I have a place near me that sells 91 octane ethanol free at the pump for $3.649/gallon at the pump. I use that and mix 50:1 for all my two stroke needs. This after having to have the fuel system rebuilt in my Husqvarna chainsaw due to the lines and plastic getting brittle from the ethanol. I don't use that much two stroke fuel and it makes good sense to me to pay a little more for decent gas.
    Je suis Charlie

  10. #50
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    Quote Originally Posted by 44man View Post
    I had nothing but troubles with oil, carbon and plugged exhaust. I used Stihl synthetic at 50 to 1 along with all other brands. Oil would drip from mufflers all over the garage floor. I was always fixing.
    I found Opti II and all problems went away. It comes in a little pack for a gallon of gas. 50 to 1.
    Every octane gas here has alcohol in it. Have to go to a Liberty station to get rid of it, place is too far and it is expensive.
    Sea Foam seems to take care of it.
    about 10 to 15 (maybe 20?) years ago, I was doing some backyard/redneck wrenching on lawn equipment as a part time business...mostly due to Minnesota's switch to ethanol. There were lots of giveaways, that just needed carb work.

    BUT also, I was given (for free), the nicest gas powered Stihl hedge trimmer, it ran but was problematic...the only issue was oil/carbon filled screen in muffler (spark arrester?).
    The person said they only used Stihl Oil, I suspect he was among the crowd that thinks 50:1 is good and 40:1 is better. I use Stihl chain saws and I quit using Stihl oil about 10 years ago, when I stumbled onto a large box of 2.6 oz bottles John Deere synth 2 cycle oil (maybe a hundred bottles?), it is red like Amsoil...I mix it 50:1 with non-oxy gas, but if I get a little sluggishness and smoky exhaust I add a little Gas, to lean it a bit. I still have a few of those left, when I run out, I'll probably start using Amsoil.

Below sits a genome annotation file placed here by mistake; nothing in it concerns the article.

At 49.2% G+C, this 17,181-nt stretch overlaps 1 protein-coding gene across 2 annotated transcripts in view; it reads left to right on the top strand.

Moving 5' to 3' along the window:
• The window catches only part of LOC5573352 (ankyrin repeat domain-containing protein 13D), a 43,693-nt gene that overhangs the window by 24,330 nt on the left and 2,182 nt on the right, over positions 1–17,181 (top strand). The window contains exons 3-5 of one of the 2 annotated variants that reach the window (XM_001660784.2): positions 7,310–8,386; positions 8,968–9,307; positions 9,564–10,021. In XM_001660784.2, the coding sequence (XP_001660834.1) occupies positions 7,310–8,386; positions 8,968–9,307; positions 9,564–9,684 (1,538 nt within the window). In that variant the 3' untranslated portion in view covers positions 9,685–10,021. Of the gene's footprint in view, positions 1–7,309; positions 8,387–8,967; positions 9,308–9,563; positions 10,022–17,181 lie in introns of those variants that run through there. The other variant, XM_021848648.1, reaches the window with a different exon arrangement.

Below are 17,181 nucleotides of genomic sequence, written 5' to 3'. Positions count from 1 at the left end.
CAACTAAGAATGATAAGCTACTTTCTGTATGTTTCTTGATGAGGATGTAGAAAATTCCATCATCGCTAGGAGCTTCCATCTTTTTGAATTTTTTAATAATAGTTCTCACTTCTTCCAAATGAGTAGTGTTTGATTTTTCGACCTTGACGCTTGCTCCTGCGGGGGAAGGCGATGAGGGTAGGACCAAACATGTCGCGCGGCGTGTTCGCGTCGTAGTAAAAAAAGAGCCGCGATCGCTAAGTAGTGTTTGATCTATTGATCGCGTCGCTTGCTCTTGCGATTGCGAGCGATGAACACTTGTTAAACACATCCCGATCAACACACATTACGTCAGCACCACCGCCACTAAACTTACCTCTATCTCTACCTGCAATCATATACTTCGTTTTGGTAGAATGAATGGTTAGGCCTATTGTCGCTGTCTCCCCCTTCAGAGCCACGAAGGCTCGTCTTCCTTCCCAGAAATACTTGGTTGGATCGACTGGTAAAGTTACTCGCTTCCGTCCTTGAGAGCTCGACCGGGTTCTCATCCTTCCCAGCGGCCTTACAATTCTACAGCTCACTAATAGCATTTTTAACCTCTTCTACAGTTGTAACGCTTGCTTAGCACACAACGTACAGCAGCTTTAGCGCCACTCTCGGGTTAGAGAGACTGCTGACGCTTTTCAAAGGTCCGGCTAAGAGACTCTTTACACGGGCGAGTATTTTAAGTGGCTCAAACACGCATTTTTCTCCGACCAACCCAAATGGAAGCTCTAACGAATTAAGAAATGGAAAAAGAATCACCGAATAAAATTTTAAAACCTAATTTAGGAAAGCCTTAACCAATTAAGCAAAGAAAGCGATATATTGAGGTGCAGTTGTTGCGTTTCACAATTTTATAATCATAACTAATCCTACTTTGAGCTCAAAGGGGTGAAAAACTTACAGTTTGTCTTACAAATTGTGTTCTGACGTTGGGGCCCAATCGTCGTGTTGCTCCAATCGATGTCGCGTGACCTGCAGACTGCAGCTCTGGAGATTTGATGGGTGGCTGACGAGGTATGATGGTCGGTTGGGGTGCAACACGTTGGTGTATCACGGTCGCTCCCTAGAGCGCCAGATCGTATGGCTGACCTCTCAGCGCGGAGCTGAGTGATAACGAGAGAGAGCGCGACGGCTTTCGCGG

I am also a big fan of Seafoam, I always give a small engine a dose of Seafoam to the gas (or gas/oil mix) after a storage period...to clean out any varnish that may have 'set' during a season of sitting around.

  11. #51
    Boolit Master

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    Called VP Racing Fuels at corporate in San Antonio. They said that all Walmart stores carry their premix in 40:1. It's in a white can and just says "SEF", but if you look on the back it has the VP logo and info. Still spendy at $6.40-ish a quart, but I won't use too much in my weed trimmer.

    Also supposed to be available at AutoZone and Napa. If it's not on the shelf, they can order it from their warehouse for you. And you can order 1 gal., 5 gal., and 55 gal containers on-line but be prepared for the price!

    just FYI
    Yes I can spell, I just can't type!

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    "To disarm the people is the best and most effectual way to enslave them." George Mason Co-author of the Second Ammemdment

  12. #52
    Boolit Master historicfirearms's Avatar
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    You guys in texas should look at your local airport and ask for 100LL, prounounced as "hundred low lead". If they ask tell them its for your ultra lite. It will cost around $5 a gallon. Its great fuel that takes years to degrade. I put it in all my engines that sit for extended time, but dont use it in anything with a catalytic converter. The lead will plug cats up.
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  13. #53
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    Lead was an anti knock additive but the greeny wienies said it was poison and it is true. Then alcy came in to reduce pollution but reduced mileage so more gas is used along with more smog. Then the catalytic to heat more and change exhaust. The thing burns fuel that the engine should use. It all adds to cost.
    Engines are made better so it helps, Oils are better too. Long ago as a mechanic, 50,000 was good but now 300,000 is broken in. Air filters and oil filters are better.